i want to paint my amp
Nov 5, 2008 at 4:24 PM Thread Starter Post #1 of 8

kuzzz

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ampib7.jpg


i think its impossible to diy so do you know any good places where this can be done? its for my futured mini³ i'm going to place an order this or next week.

i hope it won't cost a ton
 
Nov 5, 2008 at 4:43 PM Post #2 of 8

moogoob

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To start with, I work in the sign industry, so this is kinda up my alley.
biggrin.gif
(and I've been contemplating making custom graphics to decorate my Headroom Micro
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)

Look into screen printers if you're looking to produce a lot of these. You can screen print to vinyl, metal, plastic, just about anything and it should be inexpensive as A) it's small and B) you're only using two colours. If you make more in the future ask the printer to keep your screens (there may be an extra cost for that) so you can reorder.

If you're doing a small number (or a one-off), look into sign shops that can produce spot-colour thermal prints to clear vinyl decals. We have such a printer in our shop called the Gerber EDGEfx, and its print quality is adequate for your purpose.

You can also use automotive-grade computer-cut vinyl graphics, but at the size you're working (it's a portable amp, I assume) might be too small to cut the lettering, and they tend to rub off through use, which the above two solutions do not suffer from.

Hope this helps.
smily_headphones1.gif
 
Nov 5, 2008 at 5:35 PM Post #4 of 8

moogoob

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Quote:

Originally Posted by kuzzz /img/forum/go_quote.gif
thx , a sticker is a better idea.


That's the best way. It's important, though, to go with a thermal print. They have a relatively decent setup cost (preflighting the file) but are cheap for subsequent prints, particularly if they're small and they are relatively durable. In addition, they can print white (useful as an undercoat if the spot colours are transparent or translucent) and most shops will have the ability to cut the decal to any shape (rounded edges, straight edges, flush cut etc.).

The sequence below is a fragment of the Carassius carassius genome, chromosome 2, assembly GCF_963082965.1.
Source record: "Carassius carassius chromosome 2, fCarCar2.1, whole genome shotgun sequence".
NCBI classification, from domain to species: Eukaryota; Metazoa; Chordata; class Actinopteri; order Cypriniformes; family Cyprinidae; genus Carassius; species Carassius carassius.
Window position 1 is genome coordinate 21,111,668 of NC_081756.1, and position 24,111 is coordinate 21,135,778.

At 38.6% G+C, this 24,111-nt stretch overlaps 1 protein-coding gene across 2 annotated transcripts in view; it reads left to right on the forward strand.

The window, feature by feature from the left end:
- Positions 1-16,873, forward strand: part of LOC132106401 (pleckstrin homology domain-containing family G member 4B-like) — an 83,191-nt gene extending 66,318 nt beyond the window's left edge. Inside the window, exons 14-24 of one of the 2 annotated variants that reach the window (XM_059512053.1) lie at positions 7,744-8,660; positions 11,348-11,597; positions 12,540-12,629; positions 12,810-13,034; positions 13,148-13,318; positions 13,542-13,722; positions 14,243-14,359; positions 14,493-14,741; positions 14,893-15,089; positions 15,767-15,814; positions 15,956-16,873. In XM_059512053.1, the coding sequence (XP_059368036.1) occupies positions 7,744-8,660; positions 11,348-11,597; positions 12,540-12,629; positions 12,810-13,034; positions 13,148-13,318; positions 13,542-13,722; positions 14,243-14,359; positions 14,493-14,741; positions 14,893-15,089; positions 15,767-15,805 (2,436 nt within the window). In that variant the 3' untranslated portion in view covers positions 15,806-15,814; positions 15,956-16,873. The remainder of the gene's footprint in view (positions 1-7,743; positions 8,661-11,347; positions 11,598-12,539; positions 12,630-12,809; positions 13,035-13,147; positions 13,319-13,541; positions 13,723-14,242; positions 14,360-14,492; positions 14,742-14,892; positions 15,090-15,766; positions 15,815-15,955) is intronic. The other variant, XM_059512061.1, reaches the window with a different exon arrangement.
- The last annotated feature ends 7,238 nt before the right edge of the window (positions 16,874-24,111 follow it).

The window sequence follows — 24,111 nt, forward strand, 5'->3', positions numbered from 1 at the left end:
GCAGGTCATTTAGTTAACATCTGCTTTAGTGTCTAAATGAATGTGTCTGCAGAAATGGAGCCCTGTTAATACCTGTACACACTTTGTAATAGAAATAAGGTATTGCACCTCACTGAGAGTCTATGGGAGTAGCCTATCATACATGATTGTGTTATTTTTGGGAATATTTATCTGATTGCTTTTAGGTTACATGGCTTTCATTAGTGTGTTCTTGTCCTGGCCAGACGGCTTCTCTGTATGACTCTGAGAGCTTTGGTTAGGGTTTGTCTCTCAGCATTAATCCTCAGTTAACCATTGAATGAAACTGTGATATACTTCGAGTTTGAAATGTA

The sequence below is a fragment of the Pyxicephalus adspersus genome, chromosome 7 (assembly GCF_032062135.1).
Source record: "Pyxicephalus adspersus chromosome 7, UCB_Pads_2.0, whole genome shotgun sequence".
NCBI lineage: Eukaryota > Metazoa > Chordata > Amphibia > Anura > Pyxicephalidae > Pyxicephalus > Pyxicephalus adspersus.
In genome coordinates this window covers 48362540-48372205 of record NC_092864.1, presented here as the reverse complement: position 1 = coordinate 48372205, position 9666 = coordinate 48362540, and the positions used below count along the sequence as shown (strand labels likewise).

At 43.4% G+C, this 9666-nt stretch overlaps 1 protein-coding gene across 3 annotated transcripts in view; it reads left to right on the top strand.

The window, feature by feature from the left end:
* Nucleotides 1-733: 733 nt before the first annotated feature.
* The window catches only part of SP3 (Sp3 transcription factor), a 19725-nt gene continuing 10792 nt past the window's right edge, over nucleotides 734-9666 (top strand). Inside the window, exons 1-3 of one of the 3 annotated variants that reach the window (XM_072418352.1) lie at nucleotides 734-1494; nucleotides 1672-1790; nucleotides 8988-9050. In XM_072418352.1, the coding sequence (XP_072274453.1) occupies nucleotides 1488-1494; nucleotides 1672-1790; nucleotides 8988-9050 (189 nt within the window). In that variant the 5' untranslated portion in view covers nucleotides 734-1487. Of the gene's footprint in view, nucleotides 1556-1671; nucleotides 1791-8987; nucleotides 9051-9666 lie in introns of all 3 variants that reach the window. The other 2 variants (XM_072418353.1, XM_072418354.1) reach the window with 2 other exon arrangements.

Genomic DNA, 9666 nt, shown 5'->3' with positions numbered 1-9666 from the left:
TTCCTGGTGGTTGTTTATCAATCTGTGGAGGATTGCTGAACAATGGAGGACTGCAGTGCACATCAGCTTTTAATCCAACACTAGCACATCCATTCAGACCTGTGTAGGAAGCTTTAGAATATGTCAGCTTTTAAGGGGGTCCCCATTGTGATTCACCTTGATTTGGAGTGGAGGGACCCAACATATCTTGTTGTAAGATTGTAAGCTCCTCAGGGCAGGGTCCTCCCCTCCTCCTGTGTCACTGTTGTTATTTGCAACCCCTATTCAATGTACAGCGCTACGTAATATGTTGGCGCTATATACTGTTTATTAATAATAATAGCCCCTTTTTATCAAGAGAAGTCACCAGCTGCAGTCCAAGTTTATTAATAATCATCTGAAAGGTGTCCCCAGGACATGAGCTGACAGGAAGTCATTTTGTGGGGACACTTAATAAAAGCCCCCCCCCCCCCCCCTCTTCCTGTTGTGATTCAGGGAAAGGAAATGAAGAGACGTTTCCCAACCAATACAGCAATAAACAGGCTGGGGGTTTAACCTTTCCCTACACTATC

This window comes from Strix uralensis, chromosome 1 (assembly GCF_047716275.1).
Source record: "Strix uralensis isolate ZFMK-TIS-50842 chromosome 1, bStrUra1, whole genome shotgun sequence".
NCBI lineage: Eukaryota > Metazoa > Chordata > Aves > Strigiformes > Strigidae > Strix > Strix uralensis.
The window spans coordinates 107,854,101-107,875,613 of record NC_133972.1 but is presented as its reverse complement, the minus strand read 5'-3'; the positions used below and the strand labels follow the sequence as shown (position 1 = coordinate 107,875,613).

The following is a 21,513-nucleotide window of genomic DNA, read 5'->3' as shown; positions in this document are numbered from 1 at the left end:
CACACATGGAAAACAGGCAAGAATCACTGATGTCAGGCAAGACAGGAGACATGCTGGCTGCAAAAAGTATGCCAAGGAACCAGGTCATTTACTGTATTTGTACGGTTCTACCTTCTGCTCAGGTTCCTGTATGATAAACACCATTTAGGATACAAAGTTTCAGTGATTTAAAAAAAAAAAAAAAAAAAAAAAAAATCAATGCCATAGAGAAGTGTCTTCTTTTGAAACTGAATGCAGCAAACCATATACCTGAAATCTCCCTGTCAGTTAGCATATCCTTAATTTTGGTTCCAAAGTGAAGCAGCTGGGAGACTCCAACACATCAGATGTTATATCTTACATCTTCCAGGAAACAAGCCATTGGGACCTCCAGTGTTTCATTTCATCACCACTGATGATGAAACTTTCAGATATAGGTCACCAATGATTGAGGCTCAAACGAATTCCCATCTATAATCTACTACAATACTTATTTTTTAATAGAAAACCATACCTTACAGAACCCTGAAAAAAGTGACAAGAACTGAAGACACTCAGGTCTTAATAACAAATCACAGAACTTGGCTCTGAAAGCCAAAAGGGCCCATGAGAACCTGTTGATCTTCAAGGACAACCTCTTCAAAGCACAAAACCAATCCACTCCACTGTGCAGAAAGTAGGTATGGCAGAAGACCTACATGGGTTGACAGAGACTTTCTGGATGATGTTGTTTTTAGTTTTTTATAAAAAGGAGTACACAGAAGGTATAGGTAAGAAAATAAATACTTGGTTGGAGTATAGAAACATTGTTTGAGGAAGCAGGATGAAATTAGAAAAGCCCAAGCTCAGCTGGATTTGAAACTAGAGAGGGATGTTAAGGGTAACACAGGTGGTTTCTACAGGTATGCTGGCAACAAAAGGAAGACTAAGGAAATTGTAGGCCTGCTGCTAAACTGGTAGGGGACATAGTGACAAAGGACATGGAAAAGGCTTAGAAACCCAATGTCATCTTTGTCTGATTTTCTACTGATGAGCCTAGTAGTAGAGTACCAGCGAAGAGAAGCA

As a bonus, provide output-ready artwork (most companies here in North America use .ai or .eps files) and a full set of accurate measurements (bonus points if the file is done perfectly to 1:1 scale, too) and the company will have even less work to do, so you should get it cheaper.
smily_headphones1.gif


Let us know how it works out for you.
smily_headphones1.gif
Pics would be lovely.
 
Nov 5, 2008 at 5:41 PM Post #5 of 8

moogoob

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Also, if your picture represents two sides of a single amp, you can probably do the decal as one big wrap, though keeping the two sides separate might be easier to apply.

And don't forget to order extras!!! This is important in case you screw up the application, which for most adhesive vinyls is much stronger and stickier than your typical sticker-book type stuff. I've been applying vinyls for over a year, and even I screw up application from time to time.

EDIT: and when you apply them, clean your hands very well first. I can't count the number of clear decals I've had to throw away because I got fingerprints embedded in the adhesive.
 
Nov 5, 2008 at 6:47 PM Post #6 of 8

kuroguy

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Naphtha is a great tool for removing stickers without damaging them or the adhesive. Use lots of it and the glue will soften up and likely stay on the sticker. It evaporates very quickly and once evaporated, the adhesive will be as sticky as it was before applying the Naphtha.

BTW, Zippo lighter fluid is Naphtha and comes in a very easy to apply container.
 
Nov 5, 2008 at 6:48 PM Post #7 of 8

kuzzz

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ty youre very helpfull, i always make such things in Adobe illustrator so thats no problem^^ do you know where i can order some?
 
Nov 5, 2008 at 9:23 PM Post #8 of 8

moogoob

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Quote:

Originally Posted by kuzzz /img/forum/go_quote.gif
ty youre very helpfull, i always make such things in Adobe illustrator so thats no problem^^ do you know where i can order some?


Stickers or Naptha?
wink.gif


I'm afraid I'm not familiar with any Belgian sign shops, but just have a look in your local phone directory and ask them if they can thermal print and cut to clear vinyl/enamel. Even if they can't, they probably know someone who can.

As for removal, I've always used a citrus-oil based remover for the adhesives used on vinyls. Unfortunately, it leaves the adhesive useless afterward, but does a great job of taking off stuck-on adhesive chunks. I also don't know how thermal transfer film (used in the thermal printing process) will react to Naptha, so you'd want to test it first.
 

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